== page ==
7/17/2014 Update: Finally I uploaded all related files (.ai files, KeyRemap4Macbook configuration file, and pictures) to GitHub and now my server’s downtime won’t affect their availability anymore.
Please “star” the repository if you like.
Since I started playing with mechanical keyboards a few months ago, I was totally amazed by how satisfying they feels. I couldn’t even believe I have been stucked with membrane keyboards (regular keyboards) for so long! However, I am a mac user. Since the day I fell in love with mechanical keyboards, I started the search for a mac compatible one. Sure, most of the keyboards do work on mac, but I think what I am looking for is a keyboard not only “working”, but also having mac’s look and feel. Which is hard.
The closest match is the Matias Tactile Pro 3. It’s a beautiful keyboard that looks just like the original Apple Extended Keyboard. And it’s completely mac compatible (of course). However, the key switches it uses are ALPS, which is stronger than cherry blue switch — the switch I preferred. So I finally give it up. I kept trying keyboards with different brands, and eventually settled with a DAS keyboard Model S. I know it’s not a mac keyboard, but I like its simple looking, the overall quality (see my P.S. at the end of the post for another story), and the relatively low price (still more expensive than membrane keyboards, though). And it works fine with my mac. But sometime, I still hope that one day, I can find a keyboard I love, with the authentic mac keyboards’ look and feel.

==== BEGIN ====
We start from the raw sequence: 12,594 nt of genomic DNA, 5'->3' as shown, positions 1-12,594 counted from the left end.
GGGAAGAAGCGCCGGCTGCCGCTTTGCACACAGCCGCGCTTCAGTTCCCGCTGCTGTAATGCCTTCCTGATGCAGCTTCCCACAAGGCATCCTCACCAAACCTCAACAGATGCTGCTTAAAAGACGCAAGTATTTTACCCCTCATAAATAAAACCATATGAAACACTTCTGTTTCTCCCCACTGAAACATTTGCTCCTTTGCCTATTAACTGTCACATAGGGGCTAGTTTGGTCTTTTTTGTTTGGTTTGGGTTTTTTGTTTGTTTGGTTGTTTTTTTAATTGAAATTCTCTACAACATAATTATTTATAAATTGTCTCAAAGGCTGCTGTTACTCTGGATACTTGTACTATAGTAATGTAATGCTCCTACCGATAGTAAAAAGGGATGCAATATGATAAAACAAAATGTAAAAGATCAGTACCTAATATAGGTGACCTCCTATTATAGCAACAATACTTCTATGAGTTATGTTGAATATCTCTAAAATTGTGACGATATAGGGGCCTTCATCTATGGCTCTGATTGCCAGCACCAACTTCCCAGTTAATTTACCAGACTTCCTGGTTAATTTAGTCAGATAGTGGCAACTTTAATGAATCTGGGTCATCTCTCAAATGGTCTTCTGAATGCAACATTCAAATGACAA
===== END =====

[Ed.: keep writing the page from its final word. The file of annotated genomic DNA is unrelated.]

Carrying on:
Until I found this post on geekhack.org — an online community for geeks with love for keyboards: http://geekhack.org/showthread.php?23203-Finishing-Touches-for-a-Layout.
The original author, iindigo, is a genius. He designed a wonderful mac keyboard layout to match exactly the look of the original mac keyboard. All the font, position of each character, are carefully designed so that they look just like the Apple mac keyboard. Then, based on this layout, a set of custom key caps can be ordered to replace the original ones — a big benefit of using mechanical keyboards is that all the key caps are replaceable — to make the keyboard a lot more mac-looking.
And the best part is, iindigo is general enough to share his work with everybody, for free!
So I asked him to send me the layout file. And then I added a few extras based on the layout of the current Apple keyboard. The additional changes are:
- Multimedia symbols on F1-F15.
- Change the original “menu” key to a apple logo key — which will be the “Fn” key. I also make it the only black key to give the whole keyboard a little kick.
- Right-align the right “control” key.
- And just for fun, I added a “pig king” from Angry Bird to the space bar!
I submitted an order for the custom key caps on www.wasdkeyboards.com, a website that specializes in custom keyboards, and keyboard parts. After just a day, I was told the key caps were ready to pick up (yes, I am luck enough to be close to them). WASD keyboards was also kind enough to offer me to change all the keys in their office, so that I can use their wire key cap puller — just to make things easier.
When I walked into WASD Keyboards’ office, my key caps are already there, nicely laid out on a table, just like on a keyboard:
At the first look, I was a little worried that the letters seemed a bit too thin, and not dark enough on the keys. But overall, the laser etched letters/symbols are very crisp, and look nice on the white key caps. WASD’s staffs were very nice, too. Not only they let me do the key switching in their office, they also showed me how to lubricate the stabilizers of the bigger keys (this is my first time changing all the keys of a mechanical keyboard). The whole thing turned out a little longer than I thought. But once it was finished, I was really amazed by the overall look of this “new” keyboard. The font is perfect, not thin at all; the white key caps on the black base provide a great contrast. It just looks beautiful!